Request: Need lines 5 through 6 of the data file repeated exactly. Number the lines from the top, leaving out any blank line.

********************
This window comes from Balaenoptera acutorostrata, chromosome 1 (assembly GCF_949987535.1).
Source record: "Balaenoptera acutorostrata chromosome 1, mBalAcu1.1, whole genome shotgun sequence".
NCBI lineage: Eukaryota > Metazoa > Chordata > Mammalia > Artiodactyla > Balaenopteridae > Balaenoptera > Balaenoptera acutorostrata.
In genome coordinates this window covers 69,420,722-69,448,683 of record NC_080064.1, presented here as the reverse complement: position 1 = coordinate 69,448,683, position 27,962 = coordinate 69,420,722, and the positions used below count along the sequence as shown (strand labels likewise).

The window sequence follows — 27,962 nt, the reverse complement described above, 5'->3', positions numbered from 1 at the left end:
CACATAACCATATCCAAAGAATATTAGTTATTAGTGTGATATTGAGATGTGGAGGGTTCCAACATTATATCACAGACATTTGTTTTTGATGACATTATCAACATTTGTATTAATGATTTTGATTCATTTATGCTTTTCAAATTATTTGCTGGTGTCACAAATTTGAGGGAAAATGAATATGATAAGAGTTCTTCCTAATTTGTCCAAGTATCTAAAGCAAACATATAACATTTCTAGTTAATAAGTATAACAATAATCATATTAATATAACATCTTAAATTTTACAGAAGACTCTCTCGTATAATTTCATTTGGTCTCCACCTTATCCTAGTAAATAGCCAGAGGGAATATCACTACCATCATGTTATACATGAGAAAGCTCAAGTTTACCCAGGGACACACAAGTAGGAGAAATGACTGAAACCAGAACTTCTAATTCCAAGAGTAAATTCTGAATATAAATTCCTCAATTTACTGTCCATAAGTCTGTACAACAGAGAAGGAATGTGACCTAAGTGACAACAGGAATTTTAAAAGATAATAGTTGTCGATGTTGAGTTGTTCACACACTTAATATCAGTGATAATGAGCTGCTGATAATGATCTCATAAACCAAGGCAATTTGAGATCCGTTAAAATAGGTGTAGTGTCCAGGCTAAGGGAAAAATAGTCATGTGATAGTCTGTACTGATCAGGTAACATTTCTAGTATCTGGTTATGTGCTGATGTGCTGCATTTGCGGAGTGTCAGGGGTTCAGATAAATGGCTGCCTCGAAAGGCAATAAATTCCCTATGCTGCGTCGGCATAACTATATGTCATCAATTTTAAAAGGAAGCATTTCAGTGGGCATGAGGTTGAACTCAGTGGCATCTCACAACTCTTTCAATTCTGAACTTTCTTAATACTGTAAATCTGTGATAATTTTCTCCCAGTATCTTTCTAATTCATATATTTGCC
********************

The window sequence follows — 27,962 nt, the reverse complement described above, 5'->3', positions numbered from 1 at the left end:
CACATAACCATATCCAAAGAATATTAGTTATTAGTGTGATATTGAGATGTGGAGGGTTCCAACATTATATCACAGACATTTGTTTTTGATGACATTATCAACATTTGTATTAATGATTTTGATTCATTTATGCTTTTCAAATTATTTGCTGGTGTCACAAATTTGAGGGAAAATGAATATGATAAGAGTTCTTCCTAATTTGTCCAAGTATCTAAAGCAAACATATAACATTTCTAGTTAATAAGTATAACAATAATCATATTAATATAACATCTTAAATTTTACAGAAGACTCTCTCGTATAATTTCATTTGGTCTCCACCTTATCCTAGTAAATAGCCAGAGGGAATATCACTACCATCATGTTATACATGAGAAAGCTCAAGTTTACCCAGGGACACACAAGTAGGAGAAATGACTGAAACCAGAACTTCTAATTCCAAGAGTAAATTCTGAATATAAATTCCTCAATTTACTGTCCATAAGTCTGTACAACAGAGAAGGAATGTGACCTAAGTGACAACAGGAATTTTAAAAGATAATAGTTGTCGATGTTGAGTTGTTCACACACTTAATATCAGTGATAATGAGCTGCTGATAATGATCTCATAAACCAAGGCAATTTGAGATCCGTTAAAATAGGTGTAGTGTCCAGGCTAAGGGAAAAATAGTCATGTGATAGTCTGTACTGATCAGGTAACATTTCTAGTATCTGGTTATGTGCTGATGTGCTGCATTTGCGGAGTGTCAGGGGTTCAGATAAATGGCTGCCTCGAAAGGCAATAAATTCCCTATGCTGCGTCGGCATAACTATATGTCATCAATTTTAAAAGGAAGCATTTCAGTGGGCATGAGGTTGAACTCAGTGGCATCTCACAACTCTTTCAATTCTGAACTTTCTTAATACTGTAAATCTGTGATAATTTTCTCCCAGTATCTTTCTAATTCATATATTTGCC